Ellison, Simon decry orders by Mille Lacs County judge stripping felons of voting rights

Minnesota’s attorney general and secretary of state are denouncing orders issued by a Mille Lacs County judge that they say “fly in the face” of a law passed this year that allows felons to vote if they are not currently incarcerated.

Mille Lacs County Judge Matthew Quinn issued orders in two cases that state each defendant, “having been convicted of a felony offense, is not eligible to vote until the civil right to vote has been otherwise restored.” He also argued that the newly passed Restore the Vote Act is unconstitutional.

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Quinn attached a memo to each order that points to a state Supreme Court ruling earlier this year that established the Legislature has the authority to outline a process by which a felon’s right to vote can be restored. However, he argues that not being incarcerated does not amount to such a process: “Rather, it is an amorphous state of being.”

“Felons in Minnesota are prohibited from voting until restored to civil rights,” Quinn wrote. “At present, that restoration occurs with oversight, intent, and affirmative acts: upon a pardon, upon completion of probation, or upon an order of the court.”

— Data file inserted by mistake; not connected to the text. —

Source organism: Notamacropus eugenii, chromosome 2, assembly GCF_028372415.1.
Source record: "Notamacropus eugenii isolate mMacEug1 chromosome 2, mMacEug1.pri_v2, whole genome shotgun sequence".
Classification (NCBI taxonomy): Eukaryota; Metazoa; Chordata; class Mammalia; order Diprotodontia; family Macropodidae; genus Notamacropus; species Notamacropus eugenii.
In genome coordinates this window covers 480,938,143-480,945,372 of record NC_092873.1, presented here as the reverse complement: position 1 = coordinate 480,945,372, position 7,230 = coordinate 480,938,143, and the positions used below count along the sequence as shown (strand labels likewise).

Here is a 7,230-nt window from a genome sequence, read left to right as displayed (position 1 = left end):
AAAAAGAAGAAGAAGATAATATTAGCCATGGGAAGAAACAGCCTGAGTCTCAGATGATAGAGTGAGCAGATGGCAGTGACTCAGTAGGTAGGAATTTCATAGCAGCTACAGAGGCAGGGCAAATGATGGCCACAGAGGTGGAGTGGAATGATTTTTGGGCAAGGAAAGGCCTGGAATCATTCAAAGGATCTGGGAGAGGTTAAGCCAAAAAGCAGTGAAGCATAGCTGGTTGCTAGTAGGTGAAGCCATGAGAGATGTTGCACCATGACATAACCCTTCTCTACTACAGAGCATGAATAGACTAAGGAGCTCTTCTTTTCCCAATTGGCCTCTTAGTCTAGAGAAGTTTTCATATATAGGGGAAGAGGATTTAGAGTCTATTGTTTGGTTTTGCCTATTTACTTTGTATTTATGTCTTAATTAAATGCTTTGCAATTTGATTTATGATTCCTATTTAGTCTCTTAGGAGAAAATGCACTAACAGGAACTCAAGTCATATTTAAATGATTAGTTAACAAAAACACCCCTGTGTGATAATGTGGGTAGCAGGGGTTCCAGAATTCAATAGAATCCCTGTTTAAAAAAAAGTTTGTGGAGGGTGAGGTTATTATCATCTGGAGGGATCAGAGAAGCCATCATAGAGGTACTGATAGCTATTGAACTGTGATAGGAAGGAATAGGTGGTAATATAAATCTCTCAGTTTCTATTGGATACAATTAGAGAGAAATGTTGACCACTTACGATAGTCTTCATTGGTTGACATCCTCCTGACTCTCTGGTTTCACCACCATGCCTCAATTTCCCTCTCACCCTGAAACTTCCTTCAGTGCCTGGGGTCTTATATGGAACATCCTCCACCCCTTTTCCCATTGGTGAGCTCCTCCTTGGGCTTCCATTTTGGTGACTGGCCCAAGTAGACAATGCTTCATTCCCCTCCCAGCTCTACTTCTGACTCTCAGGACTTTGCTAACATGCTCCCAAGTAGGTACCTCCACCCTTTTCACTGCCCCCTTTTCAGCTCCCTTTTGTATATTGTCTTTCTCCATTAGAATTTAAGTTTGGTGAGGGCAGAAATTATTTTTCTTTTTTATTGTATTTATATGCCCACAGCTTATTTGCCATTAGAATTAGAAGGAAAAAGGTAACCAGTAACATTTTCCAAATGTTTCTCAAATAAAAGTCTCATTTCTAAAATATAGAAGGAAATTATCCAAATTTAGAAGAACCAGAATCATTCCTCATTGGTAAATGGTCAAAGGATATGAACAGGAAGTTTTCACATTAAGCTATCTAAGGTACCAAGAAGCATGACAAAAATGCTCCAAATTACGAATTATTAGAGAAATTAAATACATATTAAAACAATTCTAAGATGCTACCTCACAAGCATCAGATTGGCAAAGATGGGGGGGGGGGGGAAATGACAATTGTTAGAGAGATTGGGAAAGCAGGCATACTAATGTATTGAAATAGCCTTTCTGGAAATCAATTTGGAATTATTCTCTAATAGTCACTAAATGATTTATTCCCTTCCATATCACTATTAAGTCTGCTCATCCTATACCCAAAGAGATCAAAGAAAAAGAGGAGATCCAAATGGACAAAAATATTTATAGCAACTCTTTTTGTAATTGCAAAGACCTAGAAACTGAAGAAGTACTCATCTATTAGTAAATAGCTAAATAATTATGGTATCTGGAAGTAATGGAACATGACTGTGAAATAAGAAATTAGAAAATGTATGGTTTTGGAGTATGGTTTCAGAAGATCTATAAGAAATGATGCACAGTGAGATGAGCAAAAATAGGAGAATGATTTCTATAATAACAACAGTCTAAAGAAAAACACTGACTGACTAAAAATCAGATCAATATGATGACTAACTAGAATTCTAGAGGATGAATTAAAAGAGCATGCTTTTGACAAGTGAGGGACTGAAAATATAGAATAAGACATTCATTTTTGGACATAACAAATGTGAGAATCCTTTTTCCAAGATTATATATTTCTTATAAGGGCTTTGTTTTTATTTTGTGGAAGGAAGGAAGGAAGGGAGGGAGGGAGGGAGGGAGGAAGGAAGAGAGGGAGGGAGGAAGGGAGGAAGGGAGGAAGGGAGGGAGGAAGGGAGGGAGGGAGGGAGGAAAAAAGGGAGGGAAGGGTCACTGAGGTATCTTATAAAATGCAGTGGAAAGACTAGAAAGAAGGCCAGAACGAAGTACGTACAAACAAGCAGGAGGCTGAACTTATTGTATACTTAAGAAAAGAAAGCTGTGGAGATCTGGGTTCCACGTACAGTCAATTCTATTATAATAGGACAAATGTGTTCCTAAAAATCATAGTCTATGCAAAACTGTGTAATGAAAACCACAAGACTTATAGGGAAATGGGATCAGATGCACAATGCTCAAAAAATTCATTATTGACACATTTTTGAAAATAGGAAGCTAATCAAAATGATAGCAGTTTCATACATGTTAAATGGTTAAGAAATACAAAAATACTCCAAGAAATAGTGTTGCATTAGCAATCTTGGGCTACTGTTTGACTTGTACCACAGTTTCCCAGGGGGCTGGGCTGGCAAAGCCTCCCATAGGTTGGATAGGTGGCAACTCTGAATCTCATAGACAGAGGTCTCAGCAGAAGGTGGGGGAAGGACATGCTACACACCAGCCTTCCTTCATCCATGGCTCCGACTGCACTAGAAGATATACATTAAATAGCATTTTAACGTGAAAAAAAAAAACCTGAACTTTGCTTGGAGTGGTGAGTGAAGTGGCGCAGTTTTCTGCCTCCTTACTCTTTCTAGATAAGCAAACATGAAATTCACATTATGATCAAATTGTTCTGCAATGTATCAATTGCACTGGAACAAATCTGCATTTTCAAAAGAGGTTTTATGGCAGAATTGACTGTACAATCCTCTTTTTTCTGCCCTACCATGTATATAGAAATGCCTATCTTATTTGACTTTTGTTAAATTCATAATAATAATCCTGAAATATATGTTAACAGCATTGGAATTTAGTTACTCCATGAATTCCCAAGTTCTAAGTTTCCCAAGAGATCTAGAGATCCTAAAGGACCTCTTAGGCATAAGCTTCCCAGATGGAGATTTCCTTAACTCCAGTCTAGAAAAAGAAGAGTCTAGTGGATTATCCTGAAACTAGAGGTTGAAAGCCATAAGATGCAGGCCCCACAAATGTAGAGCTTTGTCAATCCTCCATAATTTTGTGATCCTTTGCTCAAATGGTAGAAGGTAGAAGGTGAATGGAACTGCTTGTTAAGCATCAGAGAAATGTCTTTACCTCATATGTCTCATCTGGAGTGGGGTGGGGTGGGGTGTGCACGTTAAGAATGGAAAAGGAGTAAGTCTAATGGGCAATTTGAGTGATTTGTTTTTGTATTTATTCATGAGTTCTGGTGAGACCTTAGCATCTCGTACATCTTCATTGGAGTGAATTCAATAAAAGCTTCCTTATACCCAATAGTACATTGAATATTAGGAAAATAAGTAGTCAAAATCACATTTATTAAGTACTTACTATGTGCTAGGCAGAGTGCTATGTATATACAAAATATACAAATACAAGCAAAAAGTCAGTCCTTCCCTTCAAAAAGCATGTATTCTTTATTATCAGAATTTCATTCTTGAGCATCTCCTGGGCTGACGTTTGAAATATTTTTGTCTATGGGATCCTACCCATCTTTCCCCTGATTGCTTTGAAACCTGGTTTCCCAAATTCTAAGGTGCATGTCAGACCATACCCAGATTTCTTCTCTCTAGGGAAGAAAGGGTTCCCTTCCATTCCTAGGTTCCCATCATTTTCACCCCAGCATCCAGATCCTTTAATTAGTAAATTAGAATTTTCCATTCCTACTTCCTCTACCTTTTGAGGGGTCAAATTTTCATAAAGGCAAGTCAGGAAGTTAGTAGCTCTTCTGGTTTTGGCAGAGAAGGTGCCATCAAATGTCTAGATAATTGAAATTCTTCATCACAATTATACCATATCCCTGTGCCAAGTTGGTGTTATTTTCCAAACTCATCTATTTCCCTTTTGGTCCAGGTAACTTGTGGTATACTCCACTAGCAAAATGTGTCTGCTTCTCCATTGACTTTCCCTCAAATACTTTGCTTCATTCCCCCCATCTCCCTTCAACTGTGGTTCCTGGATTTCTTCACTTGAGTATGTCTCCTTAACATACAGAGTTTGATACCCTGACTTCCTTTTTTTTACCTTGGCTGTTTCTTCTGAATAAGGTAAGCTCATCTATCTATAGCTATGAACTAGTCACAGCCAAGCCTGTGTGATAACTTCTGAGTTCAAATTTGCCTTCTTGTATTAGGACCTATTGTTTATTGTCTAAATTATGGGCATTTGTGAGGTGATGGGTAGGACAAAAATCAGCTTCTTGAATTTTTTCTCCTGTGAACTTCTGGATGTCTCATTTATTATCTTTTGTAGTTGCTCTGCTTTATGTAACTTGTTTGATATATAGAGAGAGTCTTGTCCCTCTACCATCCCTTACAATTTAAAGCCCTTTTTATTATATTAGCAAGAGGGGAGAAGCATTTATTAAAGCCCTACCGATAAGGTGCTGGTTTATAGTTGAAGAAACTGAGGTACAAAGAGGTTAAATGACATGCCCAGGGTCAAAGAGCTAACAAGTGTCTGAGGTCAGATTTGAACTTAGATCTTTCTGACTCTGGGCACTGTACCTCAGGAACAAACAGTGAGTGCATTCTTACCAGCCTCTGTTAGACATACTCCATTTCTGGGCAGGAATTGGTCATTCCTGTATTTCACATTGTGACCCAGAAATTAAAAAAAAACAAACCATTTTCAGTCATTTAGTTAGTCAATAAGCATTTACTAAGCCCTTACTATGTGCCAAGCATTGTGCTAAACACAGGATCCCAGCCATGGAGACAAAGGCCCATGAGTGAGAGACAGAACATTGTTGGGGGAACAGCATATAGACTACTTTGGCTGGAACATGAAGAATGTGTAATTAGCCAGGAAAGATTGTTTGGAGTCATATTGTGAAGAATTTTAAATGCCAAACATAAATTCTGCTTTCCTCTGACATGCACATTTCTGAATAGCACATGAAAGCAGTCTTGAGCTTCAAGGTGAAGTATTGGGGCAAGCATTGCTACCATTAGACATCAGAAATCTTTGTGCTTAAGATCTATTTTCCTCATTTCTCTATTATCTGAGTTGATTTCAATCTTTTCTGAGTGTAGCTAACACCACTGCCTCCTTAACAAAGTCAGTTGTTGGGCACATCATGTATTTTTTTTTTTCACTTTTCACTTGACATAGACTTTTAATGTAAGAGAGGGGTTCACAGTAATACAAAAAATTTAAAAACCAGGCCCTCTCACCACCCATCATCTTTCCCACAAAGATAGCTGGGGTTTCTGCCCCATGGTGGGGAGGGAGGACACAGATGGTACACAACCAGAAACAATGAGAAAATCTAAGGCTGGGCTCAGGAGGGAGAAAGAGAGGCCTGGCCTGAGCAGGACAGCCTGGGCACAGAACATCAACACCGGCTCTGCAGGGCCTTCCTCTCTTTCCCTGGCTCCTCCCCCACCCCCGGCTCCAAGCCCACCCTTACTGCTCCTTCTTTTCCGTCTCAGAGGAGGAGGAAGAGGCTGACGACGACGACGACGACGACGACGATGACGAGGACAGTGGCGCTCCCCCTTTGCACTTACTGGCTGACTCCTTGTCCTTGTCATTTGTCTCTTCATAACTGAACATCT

Attorney General Keith Ellison and Secretary of State Steve Simon put out a joint statement on Tuesday in response to the action, saying while the two defendants were convicted of felony offenses, they were only sentenced to probation, a condition that allows them to vote under state law.

“We believe the judge’s orders are not lawful and we will oppose them. The orders have no statewide impact, and should not create fear, uncertainty, or doubt. In Minnesota, if you are over 18, a U.S. citizen, a resident of Minnesota for at least 20 days, and not currently incarcerated, you are eligible to vote. Period. It is critically important that everyone whose rights were restored understands that they are welcome in our democracy.”

Attorney General Keith Ellison and Secretary of State Steve Simon

The Restore the Vote Act has already drawn a legal challenge in Anoka County from the self-described “election integrity group” Minnesota Voters Alliance. The group argues that a felon in Minnesota cannot be restored to full rights under the state Constitution unless they serve the entirety of their sentence.